The new budget organic range will include: potatoes, cauliflower, carrots, broccoli and onions. Further new lines will include: a wider choice in fresh meat, convenience foods, such as ready meals, mother and baby, and beers, wines and spirits. The new launches will see its range grow by 11%, said the retailer.
Aldi’s joint md for corporate buying, Tony Baines, said the launch was in response to customer feedback: “We know our shoppers want to buy more organic products, but price is often the reason why it’s not a regular purchase. This is why we’ve launched a 100% British organic range at an affordable everyday low price.”
Aldi shoppers could buy their entire weekly shop at Aldi in the knowledge they were buying “the best quality products at everyday low prices”.
The new lines will be launched over the coming months and all will be on offer by January 2015.
‘Aspirational product line launches’
The organic expansion is the latest in the line of aspirational product line launches that will see the retailer selling caviar for the first time this Christmas. The caviar – priced at £9.99 for 20g – will sell alongside other premium products including fresh dressed crab, fresh lobster, scallops, rib of beef and whole goose.
Meanwhile, consultancy group Begbies Traynor said the bitter price war between the UK’s largest supermarkets will do little to entice shoppers back from Aldi and Lidl, as consumer spending patterns are changing permanently.
Begbies Traynor partner and retail analyst Julie Palmer said German discounters still had an inherent advantage over the big supermarkets in the price war. “UK consumers are more aware than ever of the low prices available at Aldi and Lidl,” said Palmer.
“The German discounters’ focus on simpler product ranges and successful own-label products means that, regardless of the ongoing price war, they can continue to lead on price while perfectly matching what shoppers now demand from their weekly shop.”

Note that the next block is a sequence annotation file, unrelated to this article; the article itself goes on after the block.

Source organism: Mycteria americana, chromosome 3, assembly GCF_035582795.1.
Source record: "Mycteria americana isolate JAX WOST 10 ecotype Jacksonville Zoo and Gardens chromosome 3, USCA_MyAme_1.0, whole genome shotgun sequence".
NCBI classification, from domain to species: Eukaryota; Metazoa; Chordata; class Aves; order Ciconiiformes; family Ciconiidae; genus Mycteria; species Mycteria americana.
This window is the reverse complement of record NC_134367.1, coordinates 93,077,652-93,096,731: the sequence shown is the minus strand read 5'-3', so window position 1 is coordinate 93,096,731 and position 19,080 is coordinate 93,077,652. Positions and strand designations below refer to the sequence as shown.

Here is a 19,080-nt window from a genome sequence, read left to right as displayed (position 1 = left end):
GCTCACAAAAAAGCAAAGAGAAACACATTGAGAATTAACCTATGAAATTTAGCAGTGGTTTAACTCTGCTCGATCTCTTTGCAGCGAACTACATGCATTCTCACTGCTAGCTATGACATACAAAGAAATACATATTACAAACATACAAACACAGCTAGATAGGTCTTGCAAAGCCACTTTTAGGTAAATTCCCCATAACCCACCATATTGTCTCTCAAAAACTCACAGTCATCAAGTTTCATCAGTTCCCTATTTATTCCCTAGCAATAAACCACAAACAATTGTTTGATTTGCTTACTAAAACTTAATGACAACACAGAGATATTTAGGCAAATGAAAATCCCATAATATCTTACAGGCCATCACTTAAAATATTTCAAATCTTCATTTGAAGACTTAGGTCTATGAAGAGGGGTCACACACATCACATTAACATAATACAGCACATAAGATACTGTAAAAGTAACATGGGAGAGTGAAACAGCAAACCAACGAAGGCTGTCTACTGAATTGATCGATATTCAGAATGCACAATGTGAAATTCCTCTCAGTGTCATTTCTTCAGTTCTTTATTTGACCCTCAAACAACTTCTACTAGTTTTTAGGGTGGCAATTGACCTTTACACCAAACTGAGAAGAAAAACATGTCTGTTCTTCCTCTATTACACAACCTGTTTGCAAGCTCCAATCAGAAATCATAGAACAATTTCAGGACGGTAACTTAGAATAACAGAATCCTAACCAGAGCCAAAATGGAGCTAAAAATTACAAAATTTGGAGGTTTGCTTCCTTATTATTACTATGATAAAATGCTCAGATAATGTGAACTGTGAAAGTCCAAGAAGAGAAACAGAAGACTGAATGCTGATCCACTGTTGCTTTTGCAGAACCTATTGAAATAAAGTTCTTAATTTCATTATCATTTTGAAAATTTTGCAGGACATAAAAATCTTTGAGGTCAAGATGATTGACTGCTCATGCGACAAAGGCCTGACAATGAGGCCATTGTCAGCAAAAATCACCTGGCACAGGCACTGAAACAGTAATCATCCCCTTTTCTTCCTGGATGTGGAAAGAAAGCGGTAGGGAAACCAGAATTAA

‘Consumer tastes are changing’
With Tesco struggling to manage revelations of its £250M profits guidance overstatement, and lower sales forecasts from Morrisons and Sainsbury, all have been forced to cut prices in a bid to tempt shoppers back and recapture market share. “But despite fresh produce deflation of around 4%, this is not having the desired effect as consumer tastes are changing,” said Palmer.
But the changes could be good news for supermarket suppliers, she added. “Whatever the outcome of the Tesco investigation, over the coming year, we can expect to see the return of a cleaner, more transparent food retail industry, which both engages more with the end customer but also allows suppliers to re-engage with supermarkets on better and more open terms.”
Meanwhile, last month Aldi unveiled a 65% increase in its UK profits to £260.9M. Sales rose by 36% to £5.3bn last year and pre-tax profit soared to £261M in full-year financial results for 2013.
Aldi planned to open 54 new stores this year and a further 65 next year. It intended to run more than 600 by the end of next year and 1,000 shops by 2022.